21 Rules

for “Borrowing” Race Numbers

by A N Other

originally from a Club Newsletter

   1.   Don't use anyone else's number in any circumstances

   2.   If entries haven't closed, then pay the money and enter in your own name.  If the race is for a good cause, then definitely pay up!

   3.   If entries have closed before the official cut-off, then check on the website whether they will allow number swaps (maybe for an administration fee). If there’s nothing on the website then make a surreptitious enquiry (e.g. do it using someone else's e-mail at work!) to the race organiser to ask whether they will officially accept swaps

   4.   If you still decide to borrow a number, then at least follow rules 5 to 21.

The next rules are to stop you annoying the race organiser

   5.   Don't make up a number (in any circumstances).  There was a guy in a race who made up a number and pinned it on.  Then he ran the route and through the finishing funnel.  Came in the top 20.  At the prize-giving, the woman bearing the official version of ‘his’ number was awarded first place but was still on the course.  Later, the race organisers had to sort out exchanging trophies and vouchers because all the women had to receive higher denomination vouchers than they were awarded in the presentation.

   6.   If you are a leading runner (i.e. could win an individual prize), don't borrow from anyone.

   7.   If the person you are borrowing from is a leading / known runner, don't borrow from him/her.

   8.   Don't use the number of someone of the opposite sex (men, you wouldn't want to win a ladies prize you weren't entitled to, and vice versa).  Also note that some races have different number ranges or colours for men and women.

   9.   Don't use the number of someone older than you (you wouldn't want to win a vet's prize you weren't entitled to).

 10.   Don’t borrow numbers for local cross country leagues.  They are cheap to enter and their profits are donated to other junior and school leagues. Your running could affect the overall individual series positions.

The next rule is to consider the person who you are borrowing from

 11.   There are a few websites that pick up the results from all races, notably “Power of 10” and “Run Britain handicaps”.  Note that by taking someone’s number you may generate a PB (or a PW) for that person or significantly affect their handicaps

The next rules are a little lighter

 12.   If you use the number of an unattached runner, don't run in your club vest.

 13.   Don't use the number of someone in a different club from you (unless you know that that club has no chance of winning a team prize) (and don't run in your club vest).

 14.   If numbers have to be collected on the day, make sure you know the full name, address and date of birth of the person whose identity you are assuming, just in case you are asked.

 15.   If the race numbers have been allocated in age-group bands, try not to use one that is for someone 30 years younger than you. If you do, then apply plenty of Grecian 2000 before you start and hope it's not a rainy day and the dye runs. Or instead run really easily and then explain your aging by the fact that you've had a hard run

 16.   If the race numbers have been marked with sweatshirt size, be ready with a good reason why you're 8 stone and you want an XL (you like plenty of layers in the winter) or you're 16 stone and you want an S (it's for one of the kids).

 17.   If you use the number of a fellow club member then don't stop for the prize ceremony if you've won a team prize.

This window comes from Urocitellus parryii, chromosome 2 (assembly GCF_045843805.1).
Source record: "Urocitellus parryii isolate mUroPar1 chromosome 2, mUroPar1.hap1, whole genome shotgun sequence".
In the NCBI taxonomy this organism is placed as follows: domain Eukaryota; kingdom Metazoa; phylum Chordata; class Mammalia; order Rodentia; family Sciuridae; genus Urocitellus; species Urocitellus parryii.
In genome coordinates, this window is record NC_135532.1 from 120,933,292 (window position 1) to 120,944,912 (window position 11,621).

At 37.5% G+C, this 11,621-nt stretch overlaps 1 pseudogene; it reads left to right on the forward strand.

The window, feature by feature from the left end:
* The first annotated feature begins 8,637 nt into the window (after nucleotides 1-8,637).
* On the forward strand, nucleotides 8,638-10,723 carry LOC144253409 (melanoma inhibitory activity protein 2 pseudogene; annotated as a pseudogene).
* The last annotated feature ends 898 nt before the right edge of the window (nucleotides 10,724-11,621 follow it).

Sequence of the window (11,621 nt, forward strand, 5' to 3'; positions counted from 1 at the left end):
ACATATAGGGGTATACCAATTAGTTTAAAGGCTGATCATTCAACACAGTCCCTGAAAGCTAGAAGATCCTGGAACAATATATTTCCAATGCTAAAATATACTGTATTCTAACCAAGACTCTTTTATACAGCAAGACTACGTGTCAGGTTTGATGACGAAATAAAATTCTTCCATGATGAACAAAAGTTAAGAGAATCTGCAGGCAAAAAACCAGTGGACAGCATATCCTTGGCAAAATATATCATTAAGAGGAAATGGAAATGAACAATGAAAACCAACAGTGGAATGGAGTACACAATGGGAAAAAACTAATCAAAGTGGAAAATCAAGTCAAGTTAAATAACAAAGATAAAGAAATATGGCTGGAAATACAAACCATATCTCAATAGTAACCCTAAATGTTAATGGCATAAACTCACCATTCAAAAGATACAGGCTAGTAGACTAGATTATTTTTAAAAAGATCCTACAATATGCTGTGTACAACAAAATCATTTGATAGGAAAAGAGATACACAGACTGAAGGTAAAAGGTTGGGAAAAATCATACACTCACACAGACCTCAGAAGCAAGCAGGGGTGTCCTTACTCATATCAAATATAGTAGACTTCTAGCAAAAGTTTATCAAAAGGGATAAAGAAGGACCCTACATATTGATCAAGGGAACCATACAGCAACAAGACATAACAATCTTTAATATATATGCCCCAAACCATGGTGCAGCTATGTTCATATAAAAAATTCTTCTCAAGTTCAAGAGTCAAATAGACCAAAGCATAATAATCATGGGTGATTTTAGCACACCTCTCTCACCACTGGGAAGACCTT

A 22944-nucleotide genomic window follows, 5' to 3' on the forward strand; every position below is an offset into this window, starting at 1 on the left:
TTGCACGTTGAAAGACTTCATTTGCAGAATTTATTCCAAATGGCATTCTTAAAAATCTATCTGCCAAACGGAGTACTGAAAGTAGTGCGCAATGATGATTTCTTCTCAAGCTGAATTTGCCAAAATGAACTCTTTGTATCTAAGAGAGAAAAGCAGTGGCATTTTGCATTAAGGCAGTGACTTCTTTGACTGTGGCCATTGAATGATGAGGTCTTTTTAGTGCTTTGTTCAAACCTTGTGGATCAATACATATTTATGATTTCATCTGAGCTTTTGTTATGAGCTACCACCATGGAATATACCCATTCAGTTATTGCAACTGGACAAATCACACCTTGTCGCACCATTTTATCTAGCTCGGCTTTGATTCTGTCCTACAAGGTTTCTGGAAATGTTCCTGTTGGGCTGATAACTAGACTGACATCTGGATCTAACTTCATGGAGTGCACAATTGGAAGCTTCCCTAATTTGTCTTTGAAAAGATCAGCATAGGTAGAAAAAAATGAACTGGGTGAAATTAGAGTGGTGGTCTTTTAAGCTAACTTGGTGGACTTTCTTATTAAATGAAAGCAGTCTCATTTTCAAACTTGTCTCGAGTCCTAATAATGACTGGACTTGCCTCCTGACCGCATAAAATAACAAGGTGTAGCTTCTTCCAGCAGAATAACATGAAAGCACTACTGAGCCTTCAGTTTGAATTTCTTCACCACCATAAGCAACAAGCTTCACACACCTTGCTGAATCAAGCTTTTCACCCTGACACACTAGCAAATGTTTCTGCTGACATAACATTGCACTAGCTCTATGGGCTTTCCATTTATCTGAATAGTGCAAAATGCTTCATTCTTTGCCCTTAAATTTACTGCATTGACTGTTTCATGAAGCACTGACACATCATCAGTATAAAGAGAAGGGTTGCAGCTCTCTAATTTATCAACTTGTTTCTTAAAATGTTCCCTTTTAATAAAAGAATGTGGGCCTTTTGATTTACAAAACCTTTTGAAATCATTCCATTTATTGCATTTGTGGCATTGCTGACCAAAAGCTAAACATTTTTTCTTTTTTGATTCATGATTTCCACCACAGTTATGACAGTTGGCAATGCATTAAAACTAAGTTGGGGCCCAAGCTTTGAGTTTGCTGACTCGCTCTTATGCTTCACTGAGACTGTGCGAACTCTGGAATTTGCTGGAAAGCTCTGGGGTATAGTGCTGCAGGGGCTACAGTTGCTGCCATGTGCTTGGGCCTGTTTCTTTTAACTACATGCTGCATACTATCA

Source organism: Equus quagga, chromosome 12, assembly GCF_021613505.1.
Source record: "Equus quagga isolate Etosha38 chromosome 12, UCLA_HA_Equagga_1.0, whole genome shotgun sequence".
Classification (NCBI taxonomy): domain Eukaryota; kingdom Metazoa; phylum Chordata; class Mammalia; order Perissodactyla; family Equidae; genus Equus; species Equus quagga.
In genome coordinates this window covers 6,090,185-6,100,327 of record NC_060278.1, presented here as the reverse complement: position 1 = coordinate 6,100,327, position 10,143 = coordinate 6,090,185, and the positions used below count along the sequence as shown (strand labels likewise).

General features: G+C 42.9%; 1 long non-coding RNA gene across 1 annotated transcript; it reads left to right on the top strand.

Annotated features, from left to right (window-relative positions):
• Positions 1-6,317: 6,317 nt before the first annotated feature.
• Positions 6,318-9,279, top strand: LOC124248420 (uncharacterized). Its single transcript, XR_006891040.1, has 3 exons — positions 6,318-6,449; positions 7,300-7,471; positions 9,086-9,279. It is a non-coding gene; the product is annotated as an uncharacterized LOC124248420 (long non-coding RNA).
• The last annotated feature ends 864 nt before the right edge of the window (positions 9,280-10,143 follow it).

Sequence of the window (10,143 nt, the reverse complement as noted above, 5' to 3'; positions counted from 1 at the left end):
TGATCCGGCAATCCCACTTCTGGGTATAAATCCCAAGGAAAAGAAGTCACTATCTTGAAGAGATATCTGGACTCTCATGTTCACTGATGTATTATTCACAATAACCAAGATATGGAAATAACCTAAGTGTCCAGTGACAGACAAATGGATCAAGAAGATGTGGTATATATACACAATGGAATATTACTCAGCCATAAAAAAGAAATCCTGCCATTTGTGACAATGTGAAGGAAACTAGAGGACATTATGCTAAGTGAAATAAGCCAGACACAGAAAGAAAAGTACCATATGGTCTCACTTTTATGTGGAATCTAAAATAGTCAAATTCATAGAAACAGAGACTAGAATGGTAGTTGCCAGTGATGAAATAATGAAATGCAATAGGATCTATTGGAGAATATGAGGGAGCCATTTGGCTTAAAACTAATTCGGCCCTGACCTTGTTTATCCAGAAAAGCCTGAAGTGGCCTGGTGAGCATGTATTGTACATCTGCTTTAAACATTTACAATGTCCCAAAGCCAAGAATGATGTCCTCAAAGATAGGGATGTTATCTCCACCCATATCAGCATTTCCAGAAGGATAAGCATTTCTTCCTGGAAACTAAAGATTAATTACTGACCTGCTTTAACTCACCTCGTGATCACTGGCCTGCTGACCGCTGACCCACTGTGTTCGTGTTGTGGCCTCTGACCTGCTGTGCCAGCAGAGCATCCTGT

18.   If the numbers have names printed on the front and you’re a man and borrow a woman’s number, make sure she is called Chris or Pat not Josephine or Sheila

Please always consider the final 2 rules

 19.   If you use someone else's number, make sure they or their family (who will be on the phone number that they wrote on the entry form) know of your various illnesses, allergies etc should you have an accident or be taken ill during the race.

a.     Many years ago there was a tragic occurrence in the Leeds marathon.  Two brothers were running and by mistake they had swapped numbers.  One had a heart attack and died on the route (NB the only death I know of in 20+ years at Leeds).  The organisers announced over the tannoy for relatives to get in contact.  You can imagine the rest.

b.    You may be fit and healthy but what about accidents?  In road races where the roads are open to traffic you may have had or you will probably know someone who has had a "close shave" with traffic.  Several years ago, one of our club members was knocked down in a race (he suffered a broken arm).  Last year in a local race there was a dispute between runners, marshals, car drivers and a park official. The organisers had great difficulty persuading a car driver to wait 2 minutes and not drive straight at and through the runners standing on the start line.  Anything might have happened.

c.     Fell and trail races may be free of traffic but can you guarantee not to get injured or lost?  How are you going to explain to the fell rescue team that you are not who they are looking for?  Perhaps they'd leave you up there!

 20.   Please consider the insurance implications or running in someone else’s number

a.     Remember you’ve not signed the disclaimer on the entry form (but that is to do with the organiser’s liability) but I’m not sure what the position would be if you caused an accident e.g. you suddenly stopped to tie your shoelace and someone ran into you and was injured

 21.   If, despite the warnings of all the above, you do borrow a number and you are “caught”, don't tell them about the 21 rules. 


And when you do run, have a read here http://www.ukresults.net/misc/annoy.html how you can annoy the race organiser.